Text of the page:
What to Expect from the Rookies

Going into the 2008 campaign the level of expectation was high on our veterans, specifically our past offensive first round picks of Matt Jones, Reggie Williams and Marcedes Lewis. As the year wore on we were forced to use a alternate definition not only for those players but for the season. Now as 2009 awakens, the Jaguars and their fans are forced to deal with the cold reality that rookies will make or break this season.

Of their 9 draft selections, 7 were taken to on offense. The names of Eugene Monroe, Eben Britton, Mike Thomas, Jarett Dillard, Zach Miller, Rashad Jennings and Tiquan Underwood are all expected to serve some significant or critical role in helping David Garrd and Maurice Drew control the clock and put points on the board. Monroe and Britton are to shore up the line. Thomas, Dillard, Miller and Underwood will give David quicker weapons to extend the field. Jennings will add depth to the running back corps so as not to demand so much from Maurice.

The question we are then presented with is what should we expect from these rookies? I want to look at specifically the offensive side of the ball as that is where the true need manifests itself. It can be argued that on defense the lack of depth and DT and LB, as well as the inconsistent play of the DBs warrant discussion. Point taken. However, when you release\don't resign\trade 4 WRs, an OT and you're counting on injured lineman to regain a dominant form then that is where the rookie emphasis should be. I'll start with a brief breakdown of each area.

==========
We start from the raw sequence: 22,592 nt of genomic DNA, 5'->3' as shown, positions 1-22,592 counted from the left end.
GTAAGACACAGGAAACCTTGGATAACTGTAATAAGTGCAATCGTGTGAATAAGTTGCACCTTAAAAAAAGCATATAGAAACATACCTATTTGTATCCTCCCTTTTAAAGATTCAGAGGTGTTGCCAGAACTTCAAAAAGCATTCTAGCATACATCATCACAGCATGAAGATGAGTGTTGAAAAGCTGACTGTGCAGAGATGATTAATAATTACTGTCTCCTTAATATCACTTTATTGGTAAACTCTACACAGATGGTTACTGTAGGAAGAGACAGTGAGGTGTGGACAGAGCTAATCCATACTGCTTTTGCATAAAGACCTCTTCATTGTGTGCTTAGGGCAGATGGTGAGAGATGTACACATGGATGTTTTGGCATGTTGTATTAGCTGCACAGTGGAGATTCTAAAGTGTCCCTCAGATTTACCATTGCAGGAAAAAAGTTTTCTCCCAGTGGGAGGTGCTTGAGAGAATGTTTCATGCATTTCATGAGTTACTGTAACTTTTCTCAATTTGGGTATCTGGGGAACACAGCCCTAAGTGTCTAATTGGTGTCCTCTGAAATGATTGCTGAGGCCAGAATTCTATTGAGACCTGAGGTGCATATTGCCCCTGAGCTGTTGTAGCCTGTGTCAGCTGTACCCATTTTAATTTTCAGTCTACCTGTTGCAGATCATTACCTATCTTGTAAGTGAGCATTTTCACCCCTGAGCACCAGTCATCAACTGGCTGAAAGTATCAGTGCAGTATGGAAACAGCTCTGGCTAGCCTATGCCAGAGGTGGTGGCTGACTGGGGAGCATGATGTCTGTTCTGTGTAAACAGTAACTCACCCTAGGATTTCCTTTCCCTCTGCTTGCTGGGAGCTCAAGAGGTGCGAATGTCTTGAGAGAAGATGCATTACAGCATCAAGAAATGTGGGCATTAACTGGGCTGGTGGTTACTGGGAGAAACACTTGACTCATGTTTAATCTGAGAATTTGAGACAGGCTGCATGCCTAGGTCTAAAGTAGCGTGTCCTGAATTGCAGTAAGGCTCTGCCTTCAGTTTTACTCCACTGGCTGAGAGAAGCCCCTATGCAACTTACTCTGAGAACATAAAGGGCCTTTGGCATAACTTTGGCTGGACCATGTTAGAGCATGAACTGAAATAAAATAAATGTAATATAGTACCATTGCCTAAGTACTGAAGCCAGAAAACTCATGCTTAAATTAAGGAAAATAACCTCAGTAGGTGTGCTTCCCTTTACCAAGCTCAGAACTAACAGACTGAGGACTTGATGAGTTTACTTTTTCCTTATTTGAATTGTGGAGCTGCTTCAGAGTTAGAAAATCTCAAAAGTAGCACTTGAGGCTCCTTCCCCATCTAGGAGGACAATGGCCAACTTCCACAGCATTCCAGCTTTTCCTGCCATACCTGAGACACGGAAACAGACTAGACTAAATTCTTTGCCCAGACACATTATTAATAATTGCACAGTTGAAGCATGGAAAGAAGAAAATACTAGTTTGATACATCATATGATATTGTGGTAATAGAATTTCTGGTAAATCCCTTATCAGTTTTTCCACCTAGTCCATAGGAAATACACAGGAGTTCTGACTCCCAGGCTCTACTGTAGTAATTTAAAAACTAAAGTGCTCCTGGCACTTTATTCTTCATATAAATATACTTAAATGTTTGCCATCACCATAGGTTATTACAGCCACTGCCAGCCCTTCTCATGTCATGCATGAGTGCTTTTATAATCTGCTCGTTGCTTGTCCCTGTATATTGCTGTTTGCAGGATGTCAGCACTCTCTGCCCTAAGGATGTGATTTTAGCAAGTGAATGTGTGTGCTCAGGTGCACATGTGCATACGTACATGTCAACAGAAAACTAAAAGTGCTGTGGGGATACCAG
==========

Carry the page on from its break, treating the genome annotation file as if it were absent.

Running Back

In recent years we have seen exceptional play from rookies at the running back position and from varied spots in the draft and beyond: Chris Johnson (2008-R1), Adrian Peterson (2007-R1), Steve Slaton (2008-R3), Marion Barber III (2005-R4 and, Ryan Grant (Undrafted-05 though practice squad and injury allowed 07 to be a "rookie" year for him). With Drew and Greg Jones sharing carries Jennings won't be required to shoulder any bulk of the load but with an injury just around the corner you don't want to be left with nothing on the shelf. Consistent play from Jenning’s should be sufficient, which translates to holding onto the ball when in the game and gaining positive yards.

Offensive Line

The offensive line is really where the discussion should begin. No lanes+no protection=3 and out. Vince Mauwai, Maurice Williams and Brad Meester all need to show they have healed. Tony Pashos will look to rebound from a sub-par 2008 while Tra Thomas, a free agent acquisition, will fill the spot vacated by Khalif Barnes. Monroe and Britton come in as the pillars of a new line. With them, at the very least, brings depth to both tackle and guard spots. Though you want a top 10 offensive lineman to assume a starting spot it won't be a requirement. Eben may find himself seeing more snaps than Monroe if Manuwai struggles. What the Jaguars need is for the rookies to push the veterans and not be a drop off when rotated in.

Wide Receiver\Tight End